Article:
by CLIFF AND NANCY HILL
Those hoping to score a pair of tickets at the box office window to last Saturday’s Second City 50th Anniversary Tour performance were sorely disappointed. Tickets for the traveling comedy spectacular, held in the cozy confines of the 800-seat Rockford High School Fine Arts Auditorium, had sold out the week prior.
In a leap of faith, the show’s presenter, the Rockford Education Foundation (REF), had booked a touring ensemble of Chicago’s famed Second City comedy theater. Judging from the audience reaction, during and after the evening’s performance, the REF had hit a homerun.
The five-member touring company of multi-talented comedic actors, without benefit of a usual lead-in act to warm up the audience, had the lucky ticket holders continuously laughing out loud for the entire two-hour performance.
Performing cutting-edge improvisational and satirical comedy sketches relevant to the times of our lives both past and present were Seth Weitberg, Brooke Bagnall, Rachel Miller, Abby McEnany, and Detroit-native Sam Richardson. Each a budding comedic star in their own right, combined they were a hilarious powerhouse.
At every stop along the tour, depending on the make-up audience, very little subject matter is off limits. The Rockford crowd in attendance that evening could have been classified as “M” (for mature) with no children present. Thus sizing up the house during the opening skit, it appeared as though the troupe stepped their social comment up a notch.
At the outset of the performance, we found Rachel lying across three chairs (meant, we soon learned, to be a couch). Entering the stage, Sam pantomimed the lighting of candles and the pouring of wine and proceeded to the couch, knelt down and began to inflate his date through a valve in her foot. Unbelievably, an inflatable doll sat upright! Just as things were beginning to “heat up,” the doll sprung a leak. Taken aback, Sam tried to re-inflate the doll, but the leak persisted. Amid uproarious laughter from the audience, we found Sam in sheer frustration and disappointment as the stage lights faded to black.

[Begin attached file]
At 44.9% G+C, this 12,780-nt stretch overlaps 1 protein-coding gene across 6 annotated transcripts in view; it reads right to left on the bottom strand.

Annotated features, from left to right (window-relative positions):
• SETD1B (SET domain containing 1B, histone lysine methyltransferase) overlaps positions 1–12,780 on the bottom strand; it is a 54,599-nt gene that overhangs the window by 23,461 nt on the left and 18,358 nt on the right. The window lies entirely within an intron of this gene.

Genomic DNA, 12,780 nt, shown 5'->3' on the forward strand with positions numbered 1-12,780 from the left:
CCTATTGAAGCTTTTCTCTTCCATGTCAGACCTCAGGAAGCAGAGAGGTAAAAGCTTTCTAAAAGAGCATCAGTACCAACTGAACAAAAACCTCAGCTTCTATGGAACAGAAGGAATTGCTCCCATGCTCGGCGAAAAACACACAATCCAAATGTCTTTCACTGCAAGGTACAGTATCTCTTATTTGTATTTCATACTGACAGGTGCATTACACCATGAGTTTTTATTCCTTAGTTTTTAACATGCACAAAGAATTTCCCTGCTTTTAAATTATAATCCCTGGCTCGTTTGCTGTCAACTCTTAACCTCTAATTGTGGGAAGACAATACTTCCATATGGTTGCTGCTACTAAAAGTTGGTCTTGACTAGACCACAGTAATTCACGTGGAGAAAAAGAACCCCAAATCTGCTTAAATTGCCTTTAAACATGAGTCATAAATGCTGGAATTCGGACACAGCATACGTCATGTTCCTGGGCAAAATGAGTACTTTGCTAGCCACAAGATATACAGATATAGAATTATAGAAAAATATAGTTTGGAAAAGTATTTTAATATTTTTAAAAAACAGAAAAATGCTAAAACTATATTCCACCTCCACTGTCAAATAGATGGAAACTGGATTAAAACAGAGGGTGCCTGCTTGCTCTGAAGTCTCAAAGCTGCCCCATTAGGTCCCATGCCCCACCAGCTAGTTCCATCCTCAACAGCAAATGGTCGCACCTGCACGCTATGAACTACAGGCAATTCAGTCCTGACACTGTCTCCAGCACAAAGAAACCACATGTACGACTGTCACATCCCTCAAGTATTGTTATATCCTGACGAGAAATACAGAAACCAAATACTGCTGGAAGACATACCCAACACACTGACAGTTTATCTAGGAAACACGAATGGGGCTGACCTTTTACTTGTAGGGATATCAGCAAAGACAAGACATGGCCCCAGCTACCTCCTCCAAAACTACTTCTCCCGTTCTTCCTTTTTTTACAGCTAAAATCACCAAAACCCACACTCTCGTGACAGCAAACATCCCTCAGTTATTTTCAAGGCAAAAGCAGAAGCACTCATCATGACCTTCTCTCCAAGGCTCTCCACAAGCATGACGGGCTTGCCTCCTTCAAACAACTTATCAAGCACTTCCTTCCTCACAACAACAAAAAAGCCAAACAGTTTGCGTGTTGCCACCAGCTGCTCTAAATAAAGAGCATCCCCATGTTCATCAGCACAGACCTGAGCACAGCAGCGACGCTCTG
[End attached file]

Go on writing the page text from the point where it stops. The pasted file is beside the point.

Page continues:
Perhaps a highlight of the evening was what turned out to be an audience participation sketch. An ensemble member, Rachel, again appears onstage and announces to the audience they are the Rockford High School choir and she is substituting that day for David Duiven. Telling the “choir” they were there to practice the song “America the Beautiful,” she proceeded to pounce upon a hapless front-row spectator, telling him to stand up and tell her what the song’s ending “from sea to shining sea” meant. Just as a student might, this grown man replied, “What song?” Finally, with help from the rest of the choir (audience), the director gets the answer she wanted: “from the Atlantic to the Pacific.” Two other front-row choir (audience) members were chosen and put to the test by singing lines and conducting their fellow classmates. They almost succeeded in getting it right and it was hilarious.
The entire show was so well-crafted and put together that it seemed to us to be over before it even began. We could have easily spent another two hours doubled up in laughter.
The REF presented this sold-out 14th annual benefit performance. The entire proceeds of the evening’s performance went to support the good works of the REF in the Rockford community. Since its inception in 1991, the REF has awarded more than $800,000 in grants.
“This unique Rockford community we all live in never ceases to amaze me,” said REF Administrator Sue Arend. “Even in these hard economic times, they continue to be generous and supportive to all things local, including the REF. Saturday evening’s sold-out benefit performance is a prime example, for which I’m very grateful.”
The Wolverine World Wide Foundation and United Bank, without whose generous financial support the show would not have been possible, generously underwrote the 14th REF benefit performance.
A prime fundraising event of every year, the annual REF Phone-A-Thon, will be held February 23-25. Volunteers are always welcome. Call (616) 863-6317 to inquire.